McGrath/McCarthy Overpass Traffic Pattern Changes Coming April 11

Some substantial changes are coming to the Somerville Avenue/Medford Street Intersection at McGrath Highway. On April 11th, the Somerville Ave off-ramp will permanently close to traffic, along with the tunnel under the McCarthy Overpass that connects Somerville Ave and Medford Street to Washington Street.

After the closure, drivers who wish to access Somerville Avenue via the off-ramp should use the Washington St off-ramp instead.

These changes make way for a new intersection at Somerville Ave and Medford Street that significantly improves pedestrian safety, especially for people attempting to cross to or from Somerville Ave via McGrath Highway. Pedestrians crossing to and from Poplar St. on the northbound side of McGrath will now have a fully signalized crosswalk to use. A number of other improvements, including bike boxes and bike lanes, will also be added to improve cyclist visibility and comfort in what has in the past been a very difficult and dangerous area for cyclists.

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This design document shows bike and pedestrian improvements at the Somerville Ave/Medford St intersection.

Closure of the off-ramp and tunnel will allow for curb and sidewalk work to be completed, which will be followed by resurfacing of the area surrounding the McCarthy overpass and finally the installation of new pavement markings. Construction is expected to wrap up by this summer.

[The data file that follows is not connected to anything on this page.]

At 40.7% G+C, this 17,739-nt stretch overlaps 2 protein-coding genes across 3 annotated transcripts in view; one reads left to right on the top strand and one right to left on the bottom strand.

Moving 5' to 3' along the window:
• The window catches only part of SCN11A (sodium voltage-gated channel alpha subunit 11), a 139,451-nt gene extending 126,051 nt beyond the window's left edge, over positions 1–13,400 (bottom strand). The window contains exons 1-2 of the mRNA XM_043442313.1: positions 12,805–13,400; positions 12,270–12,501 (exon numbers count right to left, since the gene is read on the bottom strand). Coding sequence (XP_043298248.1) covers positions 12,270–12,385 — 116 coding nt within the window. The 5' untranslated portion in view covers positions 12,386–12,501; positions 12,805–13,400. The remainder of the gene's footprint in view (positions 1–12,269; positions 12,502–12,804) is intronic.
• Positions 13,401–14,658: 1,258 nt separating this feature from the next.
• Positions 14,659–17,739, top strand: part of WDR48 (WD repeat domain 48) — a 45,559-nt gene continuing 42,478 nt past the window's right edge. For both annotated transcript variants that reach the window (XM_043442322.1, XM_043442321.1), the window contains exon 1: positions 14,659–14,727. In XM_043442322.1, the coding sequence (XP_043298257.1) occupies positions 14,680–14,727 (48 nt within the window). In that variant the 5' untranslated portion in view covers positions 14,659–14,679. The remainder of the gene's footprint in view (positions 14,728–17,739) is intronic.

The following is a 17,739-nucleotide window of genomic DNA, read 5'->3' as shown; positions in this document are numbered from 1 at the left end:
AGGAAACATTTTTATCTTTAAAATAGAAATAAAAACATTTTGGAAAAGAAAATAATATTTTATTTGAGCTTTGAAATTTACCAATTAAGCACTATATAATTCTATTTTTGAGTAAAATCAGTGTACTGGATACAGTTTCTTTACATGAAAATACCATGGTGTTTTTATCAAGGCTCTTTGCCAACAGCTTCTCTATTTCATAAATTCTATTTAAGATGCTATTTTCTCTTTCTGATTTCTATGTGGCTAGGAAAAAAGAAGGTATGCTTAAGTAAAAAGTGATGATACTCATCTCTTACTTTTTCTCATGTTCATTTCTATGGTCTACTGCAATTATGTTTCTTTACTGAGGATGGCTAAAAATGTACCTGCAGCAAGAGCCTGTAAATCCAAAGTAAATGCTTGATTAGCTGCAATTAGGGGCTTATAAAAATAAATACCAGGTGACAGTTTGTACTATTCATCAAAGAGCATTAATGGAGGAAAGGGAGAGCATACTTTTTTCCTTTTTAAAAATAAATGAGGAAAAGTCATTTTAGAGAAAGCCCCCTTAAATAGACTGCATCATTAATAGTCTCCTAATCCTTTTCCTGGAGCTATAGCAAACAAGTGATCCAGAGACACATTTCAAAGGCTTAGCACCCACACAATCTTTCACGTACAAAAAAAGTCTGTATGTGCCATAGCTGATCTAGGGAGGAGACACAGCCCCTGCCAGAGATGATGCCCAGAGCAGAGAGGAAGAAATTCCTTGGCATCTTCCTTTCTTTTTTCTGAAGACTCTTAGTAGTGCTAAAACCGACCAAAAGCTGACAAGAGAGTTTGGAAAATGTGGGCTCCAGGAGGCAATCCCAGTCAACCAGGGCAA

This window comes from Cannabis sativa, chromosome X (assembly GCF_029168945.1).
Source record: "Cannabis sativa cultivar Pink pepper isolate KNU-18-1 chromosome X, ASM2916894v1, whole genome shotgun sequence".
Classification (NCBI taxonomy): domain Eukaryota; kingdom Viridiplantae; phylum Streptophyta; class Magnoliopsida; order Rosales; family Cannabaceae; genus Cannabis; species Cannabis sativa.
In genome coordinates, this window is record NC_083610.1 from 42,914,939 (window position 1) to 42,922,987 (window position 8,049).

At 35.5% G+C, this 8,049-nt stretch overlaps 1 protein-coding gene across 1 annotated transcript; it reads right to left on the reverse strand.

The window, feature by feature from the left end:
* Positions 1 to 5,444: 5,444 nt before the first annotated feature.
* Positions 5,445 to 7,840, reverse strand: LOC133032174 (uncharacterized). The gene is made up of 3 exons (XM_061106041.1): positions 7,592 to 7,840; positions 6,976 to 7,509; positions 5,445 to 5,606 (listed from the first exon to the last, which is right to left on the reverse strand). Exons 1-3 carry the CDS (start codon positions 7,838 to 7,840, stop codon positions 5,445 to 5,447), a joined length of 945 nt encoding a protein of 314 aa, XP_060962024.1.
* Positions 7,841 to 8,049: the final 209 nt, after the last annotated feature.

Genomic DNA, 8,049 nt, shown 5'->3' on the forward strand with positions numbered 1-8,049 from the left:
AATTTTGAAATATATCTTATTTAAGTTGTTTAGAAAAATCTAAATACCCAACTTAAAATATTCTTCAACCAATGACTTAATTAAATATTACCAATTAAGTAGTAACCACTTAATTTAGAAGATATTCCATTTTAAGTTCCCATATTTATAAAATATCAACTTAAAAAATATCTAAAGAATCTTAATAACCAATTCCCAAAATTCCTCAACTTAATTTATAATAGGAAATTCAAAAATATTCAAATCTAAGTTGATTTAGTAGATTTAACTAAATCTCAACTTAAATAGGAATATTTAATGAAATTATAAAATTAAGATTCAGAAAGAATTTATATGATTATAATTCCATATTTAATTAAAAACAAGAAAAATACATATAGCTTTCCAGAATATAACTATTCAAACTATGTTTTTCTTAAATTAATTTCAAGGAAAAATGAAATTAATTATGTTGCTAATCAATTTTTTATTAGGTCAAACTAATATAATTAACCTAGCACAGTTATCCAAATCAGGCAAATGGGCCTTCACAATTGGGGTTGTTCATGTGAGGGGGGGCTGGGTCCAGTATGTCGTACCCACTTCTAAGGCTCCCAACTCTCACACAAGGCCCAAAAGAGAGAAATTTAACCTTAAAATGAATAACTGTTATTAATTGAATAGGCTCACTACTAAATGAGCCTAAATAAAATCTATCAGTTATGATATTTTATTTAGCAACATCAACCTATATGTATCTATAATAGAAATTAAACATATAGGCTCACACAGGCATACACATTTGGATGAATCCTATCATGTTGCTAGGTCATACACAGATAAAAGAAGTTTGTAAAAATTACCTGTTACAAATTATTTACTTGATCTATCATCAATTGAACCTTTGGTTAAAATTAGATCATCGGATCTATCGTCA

Sen. Jehlen and I with MassDOT officials at the McCarthy Overpass in 2011.
Sen. Jehlen and I at the McCarthy Overpass with MassDOT staff in 2011.

Improving safety and connectivity in this area of Somerville has been an ongoing priority of mine and the short-term improvements opening over the next months are a step in the right direction. They are the result of advocates and elected officials leveraging a bridge repair project (needed to keep the McCarthy Overpass from more or less crumbling to the ground) into a more complete project that addressed some of the immediate needs of the cyclists and pedestrians (not just cars) trying to use these city streets.  In the meantime, the work that the Somerville community has put into the McGrath Boulevard/Grounding McGrath design process has given us a realistic alternative to the McCarthy Overpass and has opened the door for its ultimate demolition and removal. It has been a very encouraging process and one that I am proud to say I have been a part of.

I will be posting more updates about this improvement project as construction wraps up, as well as more updates about the Grounding McGrath project in the weeks and months ahead. As always, I look forward to hearing from you, so please don’t hesitate to contact me directly or post in the comments below.